BOSTON, MA.— There is a two-for-one opportunity awaiting CRE investors scouring New England’s most renowned retail district, as Jamestown has retained Boston Realty Advisors to market 286-288 Newbury St., a 9,350-sf mixed-use asset comprised of abutting 19th century Brownstones whose physical similarities enable the upper levels to be conjoined. Searing demand for urban retail and especially along the eight-block Newbury Street strip between Boston Public Garden and Massachusetts Avenue is expected to draw a bevy of local, national and even overseas capital.

While being pitched sans pricing target, 282-286 Newbury St. is expected to trade well above the $7.97 million allocated by Jamestown in Nov. 2011 as part of its transformational $225 million acquisition of 23 Back Bay assets centered around Newbury Street, the holdings purchased from a partnership led by Taurus Investments. Due to contractual limitations, broker Michael A. d’Hemecourt was unable to discuss financial expectations in acknowledging the new exclusive listing being spearheaded by BRA’s retail practice group. Still, the industry veteran predicts a robust response for various reasons, including its institutional sponsor’s attention to detail.

“It is a great property that has been really well-managed and maintained and is very unique with the floor plates,” d’Hemecourt says of a feature whose physical congruity is rare for peer product, so much that the option to combine them provides 286-288 Newbury St. “a competitive advantage in attracting and retaining tenants,” BRA is proclaiming as part of its marketing campaign. Aiding d’Hemecourt in the assignment are Whitney Gallivan, Nick Herz, Christopher Donato and Jaime Russell plus BRA founder and Capital Markets chief Jason S. Weissman.

Presently, a portion of the asset’s top level is rented out for executive offices and the middle space is occupied by a growing animal medical practice, Back Bay Vet. Overall, 93 percent of the footprint—7,000 sf—is occupied by retailers. That roster includes Pinkberry, a national leader and pioneer of Newbury Street’s frozen yogurt stampede launched in the mid-2000s. There is also a popular eatery, Pavement Coffee House, and a sporting apparel store. Their “best-in-class” lineup delivers 97 percent of the current income for the buildings.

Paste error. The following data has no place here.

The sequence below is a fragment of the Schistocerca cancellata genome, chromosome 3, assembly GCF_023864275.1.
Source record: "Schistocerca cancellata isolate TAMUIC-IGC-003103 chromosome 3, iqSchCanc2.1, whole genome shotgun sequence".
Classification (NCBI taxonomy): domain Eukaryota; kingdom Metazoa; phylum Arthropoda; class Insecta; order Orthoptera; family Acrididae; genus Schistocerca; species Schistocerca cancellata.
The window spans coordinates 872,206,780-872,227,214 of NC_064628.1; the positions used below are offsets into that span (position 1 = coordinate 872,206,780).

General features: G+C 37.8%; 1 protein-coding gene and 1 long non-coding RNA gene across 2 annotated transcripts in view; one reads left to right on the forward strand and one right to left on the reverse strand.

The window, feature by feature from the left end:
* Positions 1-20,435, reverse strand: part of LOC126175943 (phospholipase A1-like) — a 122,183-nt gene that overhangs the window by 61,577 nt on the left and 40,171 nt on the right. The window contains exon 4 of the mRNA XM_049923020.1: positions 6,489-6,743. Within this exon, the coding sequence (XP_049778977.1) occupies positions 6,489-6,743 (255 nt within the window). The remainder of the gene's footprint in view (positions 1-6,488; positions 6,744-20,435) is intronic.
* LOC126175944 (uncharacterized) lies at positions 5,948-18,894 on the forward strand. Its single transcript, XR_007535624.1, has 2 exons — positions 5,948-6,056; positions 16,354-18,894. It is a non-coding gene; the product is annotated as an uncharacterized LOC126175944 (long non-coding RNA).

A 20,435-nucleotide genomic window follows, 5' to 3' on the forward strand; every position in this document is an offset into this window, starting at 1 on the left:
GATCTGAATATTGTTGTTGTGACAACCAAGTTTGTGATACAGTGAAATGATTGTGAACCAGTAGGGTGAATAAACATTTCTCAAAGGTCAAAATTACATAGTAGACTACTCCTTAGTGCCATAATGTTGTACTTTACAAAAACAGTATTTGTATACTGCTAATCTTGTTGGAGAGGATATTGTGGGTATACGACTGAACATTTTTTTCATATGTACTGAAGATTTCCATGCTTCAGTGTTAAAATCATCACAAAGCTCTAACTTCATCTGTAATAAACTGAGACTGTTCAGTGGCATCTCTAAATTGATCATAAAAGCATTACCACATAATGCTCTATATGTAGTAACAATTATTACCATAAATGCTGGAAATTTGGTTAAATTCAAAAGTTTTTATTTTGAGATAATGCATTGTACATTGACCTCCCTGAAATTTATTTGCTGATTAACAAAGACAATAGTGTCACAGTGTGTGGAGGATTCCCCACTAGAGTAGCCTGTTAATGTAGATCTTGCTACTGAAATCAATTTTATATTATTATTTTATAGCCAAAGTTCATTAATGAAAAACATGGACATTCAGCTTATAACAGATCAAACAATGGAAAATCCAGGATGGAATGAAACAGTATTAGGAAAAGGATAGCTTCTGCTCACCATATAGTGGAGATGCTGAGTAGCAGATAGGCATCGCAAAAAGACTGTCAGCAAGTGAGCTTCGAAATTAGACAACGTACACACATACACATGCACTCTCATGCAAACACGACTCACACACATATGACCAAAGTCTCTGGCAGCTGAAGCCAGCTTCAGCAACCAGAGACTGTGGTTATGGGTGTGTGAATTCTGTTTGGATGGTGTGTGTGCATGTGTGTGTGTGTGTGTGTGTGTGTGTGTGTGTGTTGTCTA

Combined, denizens of 286-288 Newbury St. provide in-place cash flow well into the next decade, with the average lease having another five years remaining. What rents might command then versus now is incalculable considering the meteoric rate increases seen on Newbury Street over the past five years and a continued expansion of the entire Back Bay shopping footprint. BRA points to the 600,000 sf of retail available at the Prudential Center Mall, that complex close to 286-288 Newbury St. given the Brownstones’ position between Gloucester and Hereford Streets. The Shops at Prudential has been repositioned and its retail mix elevated with new arrivals including Italian food market Eataly, plus Tesla and Under Armour, collectively “bringing a new and improved dynamic to the neighborhood,” BRA observes.
BRA’s retail team is quite familiar with the upper end of the street, not only due to the firm being based in the Back Bay but also in the retail operation being fresh off helping negotiate the arrival of TJ Maxx to 360 Newbury St. That highly publicized and complicated pact involves a 45,000-sf agreement where the clothing giant is occupying the former home of Best Buy. BRA was involved on the termination deal with Best Buy and in backfilling the space.

Even minus TJ Maxx, neighbors of 286-288 Newbury St. already comprised a diverse roster of retailers appealing to an equally wide range of generations and tastes, BRA outlines in pointing to Millennial draws such as Anthropologie, Newbury Comics and Nike up to luxury brands for the idle rich including Chanel, Tiffany’s and Valentino. “Newbury Street is very strong these days,” says d’Hemecourt.

Despite the multiple features of a core asset, BRA is pitching its newest assignment for having upside in leasing approximately 20 percent of the space not filled. Also, numerous development projects are underway throughout the Back Bay, including additional retail at 888 Boylston St. “The timing is excellent (for Jamestown) to prune this property,” observes d’Hemecourt.

Just what 286-285 Newbury St. might fetch is open to speculation. One comp could be found at the 283-285 Newbury St., the longtime home of Life is Good until that firm relocated to the Seaport District and harvested the 9,500-sf property two years ago last month to an overseas investor for $11.5 million, equating to over $1,200 per sf. Were Jamestown to match that somewhat aging metric, the outcome would be $11.2 million. In the dare-to-dream category, a retail condominium at 165 Newbury St. on Friday fetched $6.25 million—an astounding $5,950 per sf—in its sale by Frazer Holdings to Acadia Realty Trust through the Newmark Capital Markets team. If that were to occur at 286-288 Newbury St., the result would be a mind-boggling $55.6 million.

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